DR. ASCOLI: I think ultimately it's an issue of competition. If they share the data, the data is usable by peers. Typically what people fear is, "They are going to find issues with my data. They are going to publish and compete at the next study section where my grant is going to be reviewed and now my competitors are going to have two more papers. And maybe my next graduate students will see things that my previous graduate students did not see in this same data set and I should be the one publishing in three years as opposed to someone else." I think the issue of "I don't have time" is personally more as an excuse. That's, of course, my opinion. And as societies we would not accept people to say you published the data but you didn't have time to write up the methods. We would say no, you have to disclose the methods, for many reasons. I would say at this point in these days and age sharing the data is really part of the method disclosure.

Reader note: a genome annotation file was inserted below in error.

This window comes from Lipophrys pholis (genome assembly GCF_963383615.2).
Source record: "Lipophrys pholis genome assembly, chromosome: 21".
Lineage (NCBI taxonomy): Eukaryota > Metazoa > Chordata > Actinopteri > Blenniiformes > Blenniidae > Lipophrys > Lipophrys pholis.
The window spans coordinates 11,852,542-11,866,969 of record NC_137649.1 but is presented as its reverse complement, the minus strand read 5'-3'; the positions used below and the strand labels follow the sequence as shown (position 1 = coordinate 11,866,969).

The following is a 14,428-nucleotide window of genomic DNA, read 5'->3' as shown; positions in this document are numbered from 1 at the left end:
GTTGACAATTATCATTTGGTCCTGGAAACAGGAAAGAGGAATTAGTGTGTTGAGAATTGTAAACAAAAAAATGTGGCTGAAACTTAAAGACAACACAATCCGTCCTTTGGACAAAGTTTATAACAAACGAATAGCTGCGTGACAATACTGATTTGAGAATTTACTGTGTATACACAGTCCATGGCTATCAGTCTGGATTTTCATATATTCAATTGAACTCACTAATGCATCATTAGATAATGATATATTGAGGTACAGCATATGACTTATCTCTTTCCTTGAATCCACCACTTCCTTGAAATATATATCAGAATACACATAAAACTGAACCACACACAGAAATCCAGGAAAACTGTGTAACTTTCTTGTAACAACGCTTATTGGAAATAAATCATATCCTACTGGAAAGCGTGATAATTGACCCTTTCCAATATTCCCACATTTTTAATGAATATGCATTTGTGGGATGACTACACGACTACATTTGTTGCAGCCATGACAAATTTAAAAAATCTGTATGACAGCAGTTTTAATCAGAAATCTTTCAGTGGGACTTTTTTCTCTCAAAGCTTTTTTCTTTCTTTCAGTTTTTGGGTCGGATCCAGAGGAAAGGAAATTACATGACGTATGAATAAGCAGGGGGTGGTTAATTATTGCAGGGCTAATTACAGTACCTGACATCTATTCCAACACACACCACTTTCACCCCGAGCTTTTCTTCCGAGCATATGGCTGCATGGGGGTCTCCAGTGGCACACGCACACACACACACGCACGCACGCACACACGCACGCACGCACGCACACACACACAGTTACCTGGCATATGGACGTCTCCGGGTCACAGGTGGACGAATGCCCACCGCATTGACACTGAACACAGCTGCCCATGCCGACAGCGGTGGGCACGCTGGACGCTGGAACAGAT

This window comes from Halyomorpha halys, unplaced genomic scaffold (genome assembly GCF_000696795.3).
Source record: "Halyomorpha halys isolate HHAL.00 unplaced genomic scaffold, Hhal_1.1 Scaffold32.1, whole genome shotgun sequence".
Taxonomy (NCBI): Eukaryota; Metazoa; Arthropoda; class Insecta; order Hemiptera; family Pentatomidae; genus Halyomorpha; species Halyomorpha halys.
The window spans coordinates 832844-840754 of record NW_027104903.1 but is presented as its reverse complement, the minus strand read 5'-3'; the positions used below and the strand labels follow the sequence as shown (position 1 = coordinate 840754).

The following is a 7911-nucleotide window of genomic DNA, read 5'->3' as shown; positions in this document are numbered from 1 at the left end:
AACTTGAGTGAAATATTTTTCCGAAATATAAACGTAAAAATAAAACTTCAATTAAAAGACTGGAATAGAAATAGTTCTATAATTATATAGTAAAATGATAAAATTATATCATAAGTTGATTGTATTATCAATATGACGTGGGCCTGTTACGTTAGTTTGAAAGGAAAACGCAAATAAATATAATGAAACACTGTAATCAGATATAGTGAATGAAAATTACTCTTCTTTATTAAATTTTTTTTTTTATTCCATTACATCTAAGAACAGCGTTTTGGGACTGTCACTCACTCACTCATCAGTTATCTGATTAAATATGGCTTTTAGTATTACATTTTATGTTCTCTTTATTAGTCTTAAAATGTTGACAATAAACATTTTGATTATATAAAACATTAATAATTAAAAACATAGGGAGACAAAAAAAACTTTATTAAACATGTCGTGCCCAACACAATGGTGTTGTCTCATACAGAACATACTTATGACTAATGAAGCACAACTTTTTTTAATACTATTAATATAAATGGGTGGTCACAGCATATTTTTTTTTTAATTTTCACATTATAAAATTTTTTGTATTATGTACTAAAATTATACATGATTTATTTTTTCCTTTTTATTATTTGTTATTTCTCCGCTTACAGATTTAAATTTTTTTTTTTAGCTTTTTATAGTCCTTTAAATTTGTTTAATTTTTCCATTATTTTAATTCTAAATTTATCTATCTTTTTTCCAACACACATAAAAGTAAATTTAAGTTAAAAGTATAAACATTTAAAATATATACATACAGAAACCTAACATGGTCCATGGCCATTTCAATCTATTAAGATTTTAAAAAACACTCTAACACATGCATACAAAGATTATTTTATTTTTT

DR. WAGNER: It's disappointing but understandable, I guess, in competition. But one of the things we ought to consider is the ethical dimension of ensuring the quality of data that are available. In other discovery sciences, and you mentioned cosmology, for example, in other discovery sciences there's a very high threshold to the acknowledgment that a discovery is credible. And so I do see that as being perhaps a threat to those who would like to generate large volumes of questionable data, but I think there is an ethical issue also. If we are going to be trying to draw conclusions from, as I say, from the many parts coming from many directions of these large data sets, there may be an ethical question about ensuring something about the quality of those data.